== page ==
Tag Archives: Short Stories

Paris for One and Other Stories by Jojo Moyes

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In the follow-up to her bestselling novels, Me before You and After You, author Jojo Moyes has published  an  eclectic  collection of nine short stories each from a woman’s perspective and dealing with  a variety of themes from troubled relationships to near magical shoes. The longest story in the set is “Paris for One” and centres on Nell who by her own admission is “not the adventurous type”, but has given up a planned trip to Brighton to have a romantic trip to Paris with her boyfriend, Peter.  At the outset it is clear that Peter has no intention of joining her, and instead of following her routine inclinations and cancelling, she embarks for Paris on her own.  The weekend does not start promisingly when Nell finds her hotel has double booked her and she spends the first night sharing with a stranger.  Preserving she soon discovers the delights of the city and the company of an attractive Frenchman named Fabien.

My favourite tale is “Between the Tweets”  and follows a formerly popular TV personality with a squeaky clean image and sinking ratings.  Mr. Travis is being trolled on the internet by a woman who claims to have had a spicy relationship with him.  The story is a delight about a PR nightmare with an unusual twist.

Each tale in this collection is intriguingly written, and  the characters are well drawn (if not necessary all entirely likeable) using dialogue for the most part mixed with subtle narration . Moyes experience as a journalist as well as a fiction writer is evident in the succinct  use of description that give the barest of details and leaves much to the reader’s imagination.

This would be a great and quick read for Moyes fans and anyone would relishes the joys of an interesting short story.

 

Interview with Michael Christie

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Mike-ChristieMichael Christie is the author of If I Fall, If I Die, which was longlisted for the Scotiabank Giller Prize, won the Northern Lit Award, and was selected as a New York Times Editors’ Choice. His collection of short stories, The Beggar’s Garden, was longlisted for the Scotiabank Giller Prize, a finalist for the Writers’ Trust Prize for Fiction, and won the Vancouver Book Award. His writing has appeared in the New York Times, the Washington Post, and the Globe & Mail. He holds an MFA from the University of British Columbia, and prior to his MFA, he was a sponsored skateboarder and travelled throughout the world skateboarding and writing for skateboard magazines. Born in Thunder Bay, Ontario, he now lives on Galiano Island with his wife and two sons.  You can find him online at Michael Christie Dot Net.  He’ll be presenting a workshop this Saturday at Mary Black; head to nowwwriters.ca for more details!

Shauna Kosoris: If I Fall, If I Die is about the son of a woman with crippling agoraphobia who starts to venture Outside of their house.  Why did you write about this relationship, specifically from the son’s perspective?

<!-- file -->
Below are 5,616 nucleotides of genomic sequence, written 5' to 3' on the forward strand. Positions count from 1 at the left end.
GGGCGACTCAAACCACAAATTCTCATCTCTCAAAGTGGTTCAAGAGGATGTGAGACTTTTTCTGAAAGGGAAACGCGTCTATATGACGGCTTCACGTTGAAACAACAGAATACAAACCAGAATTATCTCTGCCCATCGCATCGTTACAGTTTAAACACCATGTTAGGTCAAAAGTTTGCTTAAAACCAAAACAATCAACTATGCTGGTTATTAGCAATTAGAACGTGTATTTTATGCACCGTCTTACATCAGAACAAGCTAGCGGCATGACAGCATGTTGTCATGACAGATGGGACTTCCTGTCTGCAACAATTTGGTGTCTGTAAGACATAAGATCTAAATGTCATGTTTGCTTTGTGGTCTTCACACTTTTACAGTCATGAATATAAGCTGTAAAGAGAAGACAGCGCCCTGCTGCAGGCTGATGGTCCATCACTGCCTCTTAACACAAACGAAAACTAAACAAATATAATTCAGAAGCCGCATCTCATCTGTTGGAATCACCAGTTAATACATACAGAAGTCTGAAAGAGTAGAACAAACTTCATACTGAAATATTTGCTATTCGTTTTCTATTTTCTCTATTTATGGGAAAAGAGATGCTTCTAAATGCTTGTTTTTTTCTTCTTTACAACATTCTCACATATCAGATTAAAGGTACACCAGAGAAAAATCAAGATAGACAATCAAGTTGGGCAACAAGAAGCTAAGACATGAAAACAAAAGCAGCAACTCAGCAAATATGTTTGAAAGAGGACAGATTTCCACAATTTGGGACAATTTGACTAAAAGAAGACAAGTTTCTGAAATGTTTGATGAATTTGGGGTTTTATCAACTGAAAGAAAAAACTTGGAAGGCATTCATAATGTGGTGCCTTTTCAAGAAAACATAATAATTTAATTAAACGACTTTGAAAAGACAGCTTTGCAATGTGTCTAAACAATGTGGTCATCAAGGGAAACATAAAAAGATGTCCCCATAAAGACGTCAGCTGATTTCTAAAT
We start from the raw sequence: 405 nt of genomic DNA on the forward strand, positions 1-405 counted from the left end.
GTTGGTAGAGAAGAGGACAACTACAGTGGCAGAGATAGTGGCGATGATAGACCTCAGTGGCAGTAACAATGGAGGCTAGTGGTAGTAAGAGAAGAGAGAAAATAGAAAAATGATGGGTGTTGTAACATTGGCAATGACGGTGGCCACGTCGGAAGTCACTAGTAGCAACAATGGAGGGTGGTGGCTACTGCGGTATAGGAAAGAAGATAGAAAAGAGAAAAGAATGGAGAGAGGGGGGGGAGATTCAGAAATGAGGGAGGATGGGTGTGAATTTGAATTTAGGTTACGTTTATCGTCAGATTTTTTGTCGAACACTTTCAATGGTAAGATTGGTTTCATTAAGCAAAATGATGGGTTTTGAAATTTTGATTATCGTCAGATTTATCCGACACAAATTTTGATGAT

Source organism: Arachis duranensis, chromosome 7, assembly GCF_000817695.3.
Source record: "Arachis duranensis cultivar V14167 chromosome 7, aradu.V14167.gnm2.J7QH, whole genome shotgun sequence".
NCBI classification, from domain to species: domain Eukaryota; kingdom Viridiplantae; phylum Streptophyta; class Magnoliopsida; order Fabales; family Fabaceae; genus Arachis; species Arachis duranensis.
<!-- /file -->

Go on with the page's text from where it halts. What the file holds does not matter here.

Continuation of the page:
Michael Christie: My mom suffered from agoraphobia while I was growing up. And Diane, Will’s mother in my novel, is partially based on her. I told much of Diane’s story from Will’s perspective because a child’s limited perspective of their parent’s behaviour is such a powerful and sad way for the reader to see them. I know from personal experience that any child of a mentally ill parent is very good at watching and observing, and Will is no different.

Your book is written from a third-person limited perspective.  Did you try any other points of view before settling on this one?

That’s a very good question! Point of view is something that I talk about a great deal whenever I teach creative writing. And my first book, The Beggar’s Garden, featured a good mix of first and third person, told in both present and past tense. But for this novel, it seemed like the third person limited was the best choice. Perhaps, I suspect, because the first person narration of a ten year-old boy is very difficult to pull off, and could really wear the reader down over 300 pages.

Yes, I guess it would be.  Why did you set If I Fall, If I Die in Thunder Bay, specifically in Port Arthur/County Park? Is that the area you grew up in?

Yes, you’re right, I did grow up in the Grandview area of Port Arthur, and much of the landscape of the novel is lifted from my own childhood: the culvert under the Expressway, the townhouses of County Park, Sir John A. Macdonald Public School, the grain elevators by the lake. I really wanted to capture that awe-inspiring beauty of Thunder Bay that I knew when I was growing up.

You definitely succeeded; I loved reading your elaborate descriptions of the area.  You later moved to Vancouver partly to pursue professional skateboarding. Is this why skateboarding features so prominently in your novel?

It is. Skateboarding has always been a huge part of my life. It’s truly a beautiful artform, and I really wanted to do it justice and to describe that beauty in this novel, because I felt like no one had done it successfully. It’s also a great metaphor for Will’s journey out from the safety of his home into the dangers of the world.

Thinking of dangers of the world, why did you have the ending of the novel follow Will rather than his mother, Diane?

Another great question. I did have another chapter written from Diane’s perspective in the first draft of the book, but it really lacked narrative tension, and I felt like I could say everything I needed to say about the change that Diane undergoes through Will’s voice. I wanted the reader left wondering about Diane, and wanted to avoid any kind of easy resolution to what is a terrifically difficult problem for her to overcome.

So what are you working on now?

I’m writing another novel. It’s a family saga, told over 120 years. It’s been great fun so far. But I can tell it’s going to take me years to finish. Hopefully not 120.